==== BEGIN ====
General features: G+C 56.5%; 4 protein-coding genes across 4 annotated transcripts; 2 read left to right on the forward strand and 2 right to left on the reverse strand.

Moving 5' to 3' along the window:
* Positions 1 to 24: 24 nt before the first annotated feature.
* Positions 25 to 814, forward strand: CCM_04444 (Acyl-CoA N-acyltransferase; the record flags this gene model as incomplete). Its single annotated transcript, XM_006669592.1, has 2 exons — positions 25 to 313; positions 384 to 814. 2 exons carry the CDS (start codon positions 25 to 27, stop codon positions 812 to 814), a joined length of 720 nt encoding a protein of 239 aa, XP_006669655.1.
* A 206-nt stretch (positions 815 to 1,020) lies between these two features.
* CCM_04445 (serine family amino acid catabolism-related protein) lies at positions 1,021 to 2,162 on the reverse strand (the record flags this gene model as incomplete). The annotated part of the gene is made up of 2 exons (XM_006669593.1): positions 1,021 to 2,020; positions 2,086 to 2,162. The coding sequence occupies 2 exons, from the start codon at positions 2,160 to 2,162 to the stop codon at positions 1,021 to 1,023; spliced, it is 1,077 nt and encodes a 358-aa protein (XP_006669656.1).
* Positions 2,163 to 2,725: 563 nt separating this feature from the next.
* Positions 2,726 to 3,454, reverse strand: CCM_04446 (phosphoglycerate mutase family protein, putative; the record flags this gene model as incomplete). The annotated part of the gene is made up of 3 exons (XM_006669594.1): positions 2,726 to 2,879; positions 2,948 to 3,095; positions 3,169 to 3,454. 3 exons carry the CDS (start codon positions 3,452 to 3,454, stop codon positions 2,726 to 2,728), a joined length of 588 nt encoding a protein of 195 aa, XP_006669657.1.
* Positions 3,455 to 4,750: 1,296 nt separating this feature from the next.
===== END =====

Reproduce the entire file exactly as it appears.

General features: G+C 56.5%; 4 protein-coding genes across 4 annotated transcripts; 2 read left to right on the forward strand and 2 right to left on the reverse strand.

Moving 5' to 3' along the window:
* Positions 1 to 24: 24 nt before the first annotated feature.
* Positions 25 to 814, forward strand: CCM_04444 (Acyl-CoA N-acyltransferase; the record flags this gene model as incomplete). Its single annotated transcript, XM_006669592.1, has 2 exons — positions 25 to 313; positions 384 to 814. 2 exons carry the CDS (start codon positions 25 to 27, stop codon positions 812 to 814), a joined length of 720 nt encoding a protein of 239 aa, XP_006669655.1.
* A 206-nt stretch (positions 815 to 1,020) lies between these two features.
* CCM_04445 (serine family amino acid catabolism-related protein) lies at positions 1,021 to 2,162 on the reverse strand (the record flags this gene model as incomplete). The annotated part of the gene is made up of 2 exons (XM_006669593.1): positions 1,021 to 2,020; positions 2,086 to 2,162. The coding sequence occupies 2 exons, from the start codon at positions 2,160 to 2,162 to the stop codon at positions 1,021 to 1,023; spliced, it is 1,077 nt and encodes a 358-aa protein (XP_006669656.1).
* Positions 2,163 to 2,725: 563 nt separating this feature from the next.
* Positions 2,726 to 3,454, reverse strand: CCM_04446 (phosphoglycerate mutase family protein, putative; the record flags this gene model as incomplete). The annotated part of the gene is made up of 3 exons (XM_006669594.1): positions 2,726 to 2,879; positions 2,948 to 3,095; positions 3,169 to 3,454. 3 exons carry the CDS (start codon positions 3,452 to 3,454, stop codon positions 2,726 to 2,728), a joined length of 588 nt encoding a protein of 195 aa, XP_006669657.1.
* Positions 3,455 to 4,750: 1,296 nt separating this feature from the next.